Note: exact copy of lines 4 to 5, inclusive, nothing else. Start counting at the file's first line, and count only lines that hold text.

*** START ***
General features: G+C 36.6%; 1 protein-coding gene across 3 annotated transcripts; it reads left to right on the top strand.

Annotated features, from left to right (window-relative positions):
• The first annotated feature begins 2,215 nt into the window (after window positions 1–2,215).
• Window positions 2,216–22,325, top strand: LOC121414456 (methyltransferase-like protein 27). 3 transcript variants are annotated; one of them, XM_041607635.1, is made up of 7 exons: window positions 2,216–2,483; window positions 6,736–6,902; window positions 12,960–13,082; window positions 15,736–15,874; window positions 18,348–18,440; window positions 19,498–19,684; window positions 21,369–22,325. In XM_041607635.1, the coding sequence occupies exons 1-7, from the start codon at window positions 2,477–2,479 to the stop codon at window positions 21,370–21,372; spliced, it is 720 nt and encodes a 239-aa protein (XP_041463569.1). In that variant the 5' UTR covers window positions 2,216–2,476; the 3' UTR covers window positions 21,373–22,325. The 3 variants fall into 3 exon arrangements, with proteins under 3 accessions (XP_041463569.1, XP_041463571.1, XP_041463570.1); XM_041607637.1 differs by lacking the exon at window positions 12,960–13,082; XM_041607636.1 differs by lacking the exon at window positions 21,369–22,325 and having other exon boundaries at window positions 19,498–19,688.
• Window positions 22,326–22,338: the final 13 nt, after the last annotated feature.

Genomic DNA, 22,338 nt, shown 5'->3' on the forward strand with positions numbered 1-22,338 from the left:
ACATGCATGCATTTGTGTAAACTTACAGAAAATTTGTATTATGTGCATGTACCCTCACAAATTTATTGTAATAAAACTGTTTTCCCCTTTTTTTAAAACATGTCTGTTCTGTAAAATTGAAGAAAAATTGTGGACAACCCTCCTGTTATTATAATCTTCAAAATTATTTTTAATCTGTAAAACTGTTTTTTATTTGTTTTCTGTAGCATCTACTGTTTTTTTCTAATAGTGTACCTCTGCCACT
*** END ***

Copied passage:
• Window positions 2,216–22,325, top strand: LOC121414456 (methyltransferase-like protein 27). 3 transcript variants are annotated; one of them, XM_041607635.1, is made up of 7 exons: window positions 2,216–2,483; window positions 6,736–6,902; window positions 12,960–13,082; window positions 15,736–15,874; window positions 18,348–18,440; window positions 19,498–19,684; window positions 21,369–22,325. In XM_041607635.1, the coding sequence occupies exons 1-7, from the start codon at window positions 2,477–2,479 to the stop codon at window positions 21,370–21,372; spliced, it is 720 nt and encodes a 239-aa protein (XP_041463569.1). In that variant the 5' UTR covers window positions 2,216–2,476; the 3' UTR covers window positions 21,373–22,325. The 3 variants fall into 3 exon arrangements, with proteins under 3 accessions (XP_041463569.1, XP_041463571.1, XP_041463570.1); XM_041607637.1 differs by lacking the exon at window positions 12,960–13,082; XM_041607636.1 differs by lacking the exon at window positions 21,369–22,325 and having other exon boundaries at window positions 19,498–19,688.
• Window positions 22,326–22,338: the final 13 nt, after the last annotated feature.